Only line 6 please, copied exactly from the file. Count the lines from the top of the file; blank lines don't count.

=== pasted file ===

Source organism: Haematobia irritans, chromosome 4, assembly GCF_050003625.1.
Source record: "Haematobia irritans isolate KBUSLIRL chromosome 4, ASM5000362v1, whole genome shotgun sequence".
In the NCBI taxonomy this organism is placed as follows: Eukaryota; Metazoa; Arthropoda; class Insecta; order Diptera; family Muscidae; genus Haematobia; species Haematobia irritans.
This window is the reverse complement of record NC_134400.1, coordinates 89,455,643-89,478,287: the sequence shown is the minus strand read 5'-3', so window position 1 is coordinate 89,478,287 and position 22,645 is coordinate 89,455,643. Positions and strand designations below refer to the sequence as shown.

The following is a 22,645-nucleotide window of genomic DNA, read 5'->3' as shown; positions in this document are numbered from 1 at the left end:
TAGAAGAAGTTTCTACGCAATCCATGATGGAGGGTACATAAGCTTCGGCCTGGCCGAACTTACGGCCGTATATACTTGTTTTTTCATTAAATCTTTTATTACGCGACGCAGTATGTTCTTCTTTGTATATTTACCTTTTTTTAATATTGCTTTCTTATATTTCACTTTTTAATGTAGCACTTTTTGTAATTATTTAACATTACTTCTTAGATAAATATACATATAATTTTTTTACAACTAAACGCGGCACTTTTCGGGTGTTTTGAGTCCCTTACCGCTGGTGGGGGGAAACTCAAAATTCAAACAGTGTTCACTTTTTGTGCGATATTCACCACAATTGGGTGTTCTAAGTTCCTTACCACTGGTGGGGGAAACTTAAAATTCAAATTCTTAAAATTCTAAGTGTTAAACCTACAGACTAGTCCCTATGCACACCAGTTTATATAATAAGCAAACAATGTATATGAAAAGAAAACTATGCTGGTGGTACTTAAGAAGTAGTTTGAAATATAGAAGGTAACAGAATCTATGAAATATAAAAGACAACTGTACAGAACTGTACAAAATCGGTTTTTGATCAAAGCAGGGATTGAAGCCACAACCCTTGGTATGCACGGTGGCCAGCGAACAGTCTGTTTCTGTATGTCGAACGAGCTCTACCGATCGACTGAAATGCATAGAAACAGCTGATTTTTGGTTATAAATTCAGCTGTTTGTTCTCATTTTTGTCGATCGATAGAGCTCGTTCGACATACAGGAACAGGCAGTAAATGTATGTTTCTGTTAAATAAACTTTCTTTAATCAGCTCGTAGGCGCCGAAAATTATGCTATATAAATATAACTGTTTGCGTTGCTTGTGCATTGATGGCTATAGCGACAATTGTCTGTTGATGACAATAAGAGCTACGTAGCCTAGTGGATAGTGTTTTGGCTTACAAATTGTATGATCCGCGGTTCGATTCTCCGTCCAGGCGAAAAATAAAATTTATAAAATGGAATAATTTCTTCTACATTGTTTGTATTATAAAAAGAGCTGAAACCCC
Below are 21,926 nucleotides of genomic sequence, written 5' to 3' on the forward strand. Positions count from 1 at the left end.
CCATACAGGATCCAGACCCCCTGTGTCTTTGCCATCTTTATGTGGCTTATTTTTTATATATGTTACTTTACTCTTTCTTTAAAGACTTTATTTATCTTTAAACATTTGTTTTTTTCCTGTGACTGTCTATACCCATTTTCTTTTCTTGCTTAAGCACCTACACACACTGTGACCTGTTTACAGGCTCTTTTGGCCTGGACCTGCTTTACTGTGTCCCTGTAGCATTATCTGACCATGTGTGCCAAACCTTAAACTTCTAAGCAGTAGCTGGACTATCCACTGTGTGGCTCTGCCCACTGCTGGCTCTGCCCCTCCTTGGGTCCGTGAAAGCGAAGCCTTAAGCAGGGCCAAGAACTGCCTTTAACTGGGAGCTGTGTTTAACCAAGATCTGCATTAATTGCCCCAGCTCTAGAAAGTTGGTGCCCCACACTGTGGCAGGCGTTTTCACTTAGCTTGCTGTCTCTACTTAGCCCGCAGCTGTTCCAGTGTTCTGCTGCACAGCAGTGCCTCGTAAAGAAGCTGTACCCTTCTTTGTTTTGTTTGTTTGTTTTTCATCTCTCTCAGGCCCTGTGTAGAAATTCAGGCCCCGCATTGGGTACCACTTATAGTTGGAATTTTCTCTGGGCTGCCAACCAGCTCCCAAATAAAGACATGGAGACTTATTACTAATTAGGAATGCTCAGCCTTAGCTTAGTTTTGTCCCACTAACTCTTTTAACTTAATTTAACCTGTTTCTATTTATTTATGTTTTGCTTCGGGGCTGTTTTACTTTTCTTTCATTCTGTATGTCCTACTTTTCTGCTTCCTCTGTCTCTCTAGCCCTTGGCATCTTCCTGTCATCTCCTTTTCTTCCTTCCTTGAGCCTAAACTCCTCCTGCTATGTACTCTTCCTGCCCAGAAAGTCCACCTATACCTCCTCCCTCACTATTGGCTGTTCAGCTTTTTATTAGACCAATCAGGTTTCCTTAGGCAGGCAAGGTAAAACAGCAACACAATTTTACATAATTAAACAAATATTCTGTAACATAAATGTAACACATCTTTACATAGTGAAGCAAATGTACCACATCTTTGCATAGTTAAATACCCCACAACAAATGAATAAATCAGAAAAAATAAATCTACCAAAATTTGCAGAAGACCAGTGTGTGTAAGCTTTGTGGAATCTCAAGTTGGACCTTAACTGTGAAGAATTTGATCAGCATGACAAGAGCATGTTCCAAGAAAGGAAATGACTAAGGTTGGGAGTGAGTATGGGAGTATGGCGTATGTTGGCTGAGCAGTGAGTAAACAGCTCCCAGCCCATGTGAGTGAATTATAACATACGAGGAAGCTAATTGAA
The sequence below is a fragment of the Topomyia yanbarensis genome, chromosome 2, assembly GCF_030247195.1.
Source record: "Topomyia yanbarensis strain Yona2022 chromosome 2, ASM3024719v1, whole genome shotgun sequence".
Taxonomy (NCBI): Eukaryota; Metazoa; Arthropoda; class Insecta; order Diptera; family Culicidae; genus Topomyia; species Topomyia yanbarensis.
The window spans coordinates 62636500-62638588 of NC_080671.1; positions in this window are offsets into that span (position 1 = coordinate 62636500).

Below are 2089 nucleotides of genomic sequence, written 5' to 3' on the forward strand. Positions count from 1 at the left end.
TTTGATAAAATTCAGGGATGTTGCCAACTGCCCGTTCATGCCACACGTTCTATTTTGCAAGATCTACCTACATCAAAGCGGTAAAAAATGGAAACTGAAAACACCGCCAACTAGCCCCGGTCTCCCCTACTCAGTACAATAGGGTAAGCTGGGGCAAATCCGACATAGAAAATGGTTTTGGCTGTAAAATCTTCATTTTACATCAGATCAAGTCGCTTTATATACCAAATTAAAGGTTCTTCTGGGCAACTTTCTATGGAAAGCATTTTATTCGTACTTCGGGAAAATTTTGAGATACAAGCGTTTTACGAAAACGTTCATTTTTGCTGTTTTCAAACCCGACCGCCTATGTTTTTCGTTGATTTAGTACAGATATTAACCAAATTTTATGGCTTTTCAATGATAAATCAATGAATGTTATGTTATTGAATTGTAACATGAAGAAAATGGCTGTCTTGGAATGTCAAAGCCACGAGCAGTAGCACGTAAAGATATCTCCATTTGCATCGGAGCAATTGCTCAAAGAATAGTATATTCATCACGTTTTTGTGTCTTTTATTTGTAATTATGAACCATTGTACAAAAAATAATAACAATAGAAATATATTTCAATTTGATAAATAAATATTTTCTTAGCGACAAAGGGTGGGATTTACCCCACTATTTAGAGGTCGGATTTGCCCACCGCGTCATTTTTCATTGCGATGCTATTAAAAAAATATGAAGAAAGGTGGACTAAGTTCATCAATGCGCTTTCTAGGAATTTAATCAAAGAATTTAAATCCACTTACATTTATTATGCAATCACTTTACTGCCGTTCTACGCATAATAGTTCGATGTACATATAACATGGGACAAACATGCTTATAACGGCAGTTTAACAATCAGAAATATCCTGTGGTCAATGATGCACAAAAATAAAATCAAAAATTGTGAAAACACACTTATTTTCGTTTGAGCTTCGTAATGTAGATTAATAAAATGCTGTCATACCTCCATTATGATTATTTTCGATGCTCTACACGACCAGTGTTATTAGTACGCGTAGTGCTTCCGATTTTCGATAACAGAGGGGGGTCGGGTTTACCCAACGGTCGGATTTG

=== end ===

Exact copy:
TAGAAGAAGTTTCTACGCAATCCATGATGGAGGGTACATAAGCTTCGGCCTGGCCGAACTTACGGCCGTATATACTTGTTTTTTCATTAAATCTTTTATTACGCGACGCAGTATGTTCTTCTTTGTATATTTACCTTTTTTTAATATTGCTTTCTTATATTTCACTTTTTAATGTAGCACTTTTTGTAATTATTTAACATTACTTCTTAGATAAATATACATATAATTTTTTTACAACTAAACGCGGCACTTTTCGGGTGTTTTGAGTCCCTTACCGCTGGTGGGGGGAAACTCAAAATTCAAACAGTGTTCACTTTTTGTGCGATATTCACCACAATTGGGTGTTCTAAGTTCCTTACCACTGGTGGGGGAAACTTAAAATTCAAATTCTTAAAATTCTAAGTGTTAAACCTACAGACTAGTCCCTATGCACACCAGTTTATATAATAAGCAAACAATGTATATGAAAAGAAAACTATGCTGGTGGTACTTAAGAAGTAGTTTGAAATATAGAAGGTAACAGAATCTATGAAATATAAAAGACAACTGTACAGAACTGTACAAAATCGGTTTTTGATCAAAGCAGGGATTGAAGCCACAACCCTTGGTATGCACGGTGGCCAGCGAACAGTCTGTTTCTGTATGTCGAACGAGCTCTACCGATCGACTGAAATGCATAGAAACAGCTGATTTTTGGTTATAAATTCAGCTGTTTGTTCTCATTTTTGTCGATCGATAGAGCTCGTTCGACATACAGGAACAGGCAGTAAATGTATGTTTCTGTTAAATAAACTTTCTTTAATCAGCTCGTAGGCGCCGAAAATTATGCTATATAAATATAACTGTTTGCGTTGCTTGTGCATTGATGGCTATAGCGACAATTGTCTGTTGATGACAATAAGAGCTACGTAGCCTAGTGGATAGTGTTTTGGCTTACAAATTGTATGATCCGCGGTTCGATTCTCCGTCCAGGCGAAAAATAAAATTTATAAAATGGAATAATTTCTTCTACATTGTTTGTATTATAAAAAGAGCTGAAACCCC